Having done quite a bit of research on ANZAC/Australian M113s in Vietnam, I’ve decided to change my plan for collecting them. I’ll recap my original plan from 2020 (ANZACs in Vietnam – Steven’s Wargaming Project), have a look at the kits I have today, and then outline my new, slightly more megalomaniac plans.
I’ve started looking at my ANZAC project for Vietnam. I’m hoping I’ll be able to start making progress on this in 2023. But I got stuck on the tactical signs for the Australian M113s. Despite having a few books on Vietnam, I had no information on the tac signs. So I did some research. I found two pretty good sources: Ian Johnston’s “Australian M113 Armoured Personnel Carriers in the Vietnam War” and M Heaust: M113A1 APCs at Long Tan 18 August 1966 and a bunch of slightly more dodgy sources. Then I added in a bit of guess work. Here is the result.
I was looking at the tokens I designed in for Using Political Tokens for Military-Political Climate in an Insurgency Campaign and realised they weren’t very easy to make. They are round and double sided. Doh! So I decided to redesign them as square. And that led to doing the entire Campaign on an A4 sheet of paper. This campaign can be for any insurgency but I have the Portuguese Colonial War in mind. This is the third iteration on Simulating Politics in a Wargaming Campaign with Political Tokens – an idea I borrowed from Kapitan Kobold
I am always impressed by Brett Simpson’s Pacific War tables for Crossfire. He inspired me to improve my jungle terrain. More jungle will be useful for Burma, Portuguese Colonial Africa, and Vietnam. I made some steps before we played the Pick up game in Burma, but I wanted to make my tables even better. So I’ve been bolstering my crossfire terrain and now have Pagodas, rice paddies, Bamboo groves, boulder fields, rock fields, palm trees, ravines, depressions, Burmese houses, jungle undergrowth (not featured here), crests (not featured here) and cliffs (not featured here). Some of these I’ve posted about previously, and some are yet to come. Now, after all that effort, I wanted to know two things. Do I have enough jungle terrain to fill a table? Does my jungle terrain look good enough? So I got it all out and threw it on a 6’x4′ table. I can definitely fill a table. And I reckon the table looks good enough, not perfect, but good enough.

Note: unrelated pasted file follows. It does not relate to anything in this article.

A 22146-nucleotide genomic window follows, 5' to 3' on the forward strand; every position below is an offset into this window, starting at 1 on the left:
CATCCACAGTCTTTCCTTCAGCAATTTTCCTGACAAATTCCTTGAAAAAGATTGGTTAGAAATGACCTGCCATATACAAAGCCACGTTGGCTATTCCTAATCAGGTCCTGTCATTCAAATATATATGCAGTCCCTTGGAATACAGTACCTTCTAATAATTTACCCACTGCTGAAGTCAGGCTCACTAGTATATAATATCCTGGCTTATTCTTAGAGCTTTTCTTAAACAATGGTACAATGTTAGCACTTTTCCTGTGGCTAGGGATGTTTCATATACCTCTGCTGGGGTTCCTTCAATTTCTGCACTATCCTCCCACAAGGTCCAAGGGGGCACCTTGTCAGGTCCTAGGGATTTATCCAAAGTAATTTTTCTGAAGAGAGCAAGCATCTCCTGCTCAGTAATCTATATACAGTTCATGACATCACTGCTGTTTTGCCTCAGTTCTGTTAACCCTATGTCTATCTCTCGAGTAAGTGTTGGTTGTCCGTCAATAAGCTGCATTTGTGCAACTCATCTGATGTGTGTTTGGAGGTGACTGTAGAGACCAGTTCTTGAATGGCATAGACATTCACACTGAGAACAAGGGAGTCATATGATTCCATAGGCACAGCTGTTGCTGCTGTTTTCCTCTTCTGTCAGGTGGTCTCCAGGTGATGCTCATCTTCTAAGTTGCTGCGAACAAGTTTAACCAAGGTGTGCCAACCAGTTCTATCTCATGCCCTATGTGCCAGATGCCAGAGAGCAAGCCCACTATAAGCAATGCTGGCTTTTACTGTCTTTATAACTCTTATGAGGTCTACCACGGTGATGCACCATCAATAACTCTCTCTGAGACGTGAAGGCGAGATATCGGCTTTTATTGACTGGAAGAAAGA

When I was a kid, New Zealand troops were still fighting in Vietnam. I knew we had engineers, artillery and SAS over there. What I only realised recently is we also had infantry fighting alongside the Aussies. In fact New Zealand contributed one or two companies to an ANZAC battalion from May 1967 to Nov 1971. That is enough national connection for me, and I instantly started collecting figures for a new wargaming project. For Crossfire of course.
2020 is the year of the Rice Paddy – at least I’ve declared it the year of the Rice Paddy. So I thought I’d make a few. I need them for Burma Campaign, Portuguese Colonial War, First Indochina War, and Vietnam War. Mine are for 15mm wargaming figures, but the same principles apply for other scales.
Jamie shared some great resources for the, the war in French Indochina (19 December 1946 to 20 July 1954). This has let me put together an outline of the French Ground Force Organisation in the First Indochina War (1946 to 1954). The main source is the thesis written by Major Peter Jackson on the “French Ground Force Organizational Development For Counterrevolutionary Warfare Between 1945 And 1962” and I’ve quote liberally from this book. At some point I’ll turn this organisation into a order of battle for Crossfire.
Around 2000 Barrie Lovell published, on the Grunt! website, a tip for adding undergrowth to Crossfire / Incoming! bases. Barrie dyes sisal string and uses this as vegetation. Since Grunt! has disappeared I thought I’d republish the article here. Barrie had in mind Vietnam / Incoming! and World War 2 / Crossfire. But this is a good technique for the Portuguese Colonial War / Fogo Cruzado.
“Jungle Hell – The Battle of LZ Tusk and Hill 731” is a scenario in which the US 173rd Airborne meet the NVA 174th Regiment. Barrie Lovell wrote it for Incoming! / Vietnam and published it on the Grunt! website around 2000. As Grunt! has disappeared I have republished it here. All words and images are Barrie’s.
“Night Ambush” is the scenario Julian Davies included in his Vietnam Era squad level skirmish rules called Platoon. The rules and this scenario originally appeared on the now defunct Grunt! website. With Julian’s permission I have republished them here. Mission November 1967, somewhere near the Cambodian border. The 2nd Platoon of Bravo Company 22nd Infantry, … Read more
The Battle of Long Tan is one of the most famous battles of the Vietnam War, fought by Australian infantry against overwhelming odds. This is a Incoming! scenario by Matt Spooner and published on the new deceased Grunt! website, probably around 2000. Because Grunt! has disappeared I thought I’d republish the scenario here for the benefit of the Crossfire community. All words are Matt’s.
In 2000 Barrie Lovell, the author of Incoming! Vietnam Rules for the Crossfire System, wrote an article for the Grunt! website called “Collecting Forces for Crossfire – Wargaming with the South Vietnamese Marine Corps.” Grunt! has disappeared from the web so I thought I’d republish Barrie’s article here. All words below are Barrie’s, all figures are from Barrie’s collection, and Barrie painted and photographed the figures as well. I recovered the article and copied the images from the WayBack Machine.
Julian Davies found the map for The Fight for National Route One – An Incoming Scenario by Barrie Lovell. Thanks Julian.